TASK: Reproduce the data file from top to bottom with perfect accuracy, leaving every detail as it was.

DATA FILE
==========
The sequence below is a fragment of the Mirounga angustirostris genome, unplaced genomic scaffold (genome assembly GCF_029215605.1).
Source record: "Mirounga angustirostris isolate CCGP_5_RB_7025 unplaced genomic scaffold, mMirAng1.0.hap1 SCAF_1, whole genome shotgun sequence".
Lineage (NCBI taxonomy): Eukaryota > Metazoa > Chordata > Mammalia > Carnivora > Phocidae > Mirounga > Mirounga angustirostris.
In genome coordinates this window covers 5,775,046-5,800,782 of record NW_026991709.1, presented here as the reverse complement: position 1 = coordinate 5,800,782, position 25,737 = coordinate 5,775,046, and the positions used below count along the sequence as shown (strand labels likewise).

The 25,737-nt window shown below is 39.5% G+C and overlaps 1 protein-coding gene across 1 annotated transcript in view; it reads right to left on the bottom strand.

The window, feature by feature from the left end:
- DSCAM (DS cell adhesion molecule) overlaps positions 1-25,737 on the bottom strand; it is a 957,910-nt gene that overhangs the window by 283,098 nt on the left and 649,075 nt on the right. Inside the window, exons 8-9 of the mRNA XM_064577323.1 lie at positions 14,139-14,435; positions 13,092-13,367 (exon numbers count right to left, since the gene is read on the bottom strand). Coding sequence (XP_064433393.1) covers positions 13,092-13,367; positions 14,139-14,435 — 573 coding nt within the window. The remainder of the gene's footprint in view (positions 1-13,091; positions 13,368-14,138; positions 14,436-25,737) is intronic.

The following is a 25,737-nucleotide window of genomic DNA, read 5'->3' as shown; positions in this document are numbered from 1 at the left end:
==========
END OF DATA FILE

The sequence below is a fragment of the Mirounga angustirostris genome, unplaced genomic scaffold (genome assembly GCF_029215605.1).
Source record: "Mirounga angustirostris isolate CCGP_5_RB_7025 unplaced genomic scaffold, mMirAng1.0.hap1 SCAF_1, whole genome shotgun sequence".
Lineage (NCBI taxonomy): Eukaryota > Metazoa > Chordata > Mammalia > Carnivora > Phocidae > Mirounga > Mirounga angustirostris.
In genome coordinates this window covers 5,775,046-5,800,782 of record NW_026991709.1, presented here as the reverse complement: position 1 = coordinate 5,800,782, position 25,737 = coordinate 5,775,046, and the positions used below count along the sequence as shown (strand labels likewise).

The 25,737-nt window shown below is 39.5% G+C and overlaps 1 protein-coding gene across 1 annotated transcript in view; it reads right to left on the bottom strand.

The window, feature by feature from the left end:
- DSCAM (DS cell adhesion molecule) overlaps positions 1-25,737 on the bottom strand; it is a 957,910-nt gene that overhangs the window by 283,098 nt on the left and 649,075 nt on the right. Inside the window, exons 8-9 of the mRNA XM_064577323.1 lie at positions 14,139-14,435; positions 13,092-13,367 (exon numbers count right to left, since the gene is read on the bottom strand). Coding sequence (XP_064433393.1) covers positions 13,092-13,367; positions 14,139-14,435 — 573 coding nt within the window. The remainder of the gene's footprint in view (positions 1-13,091; positions 13,368-14,138; positions 14,436-25,737) is intronic.

The following is a 25,737-nucleotide window of genomic DNA, read 5'->3' as shown; positions in this document are numbered from 1 at the left end: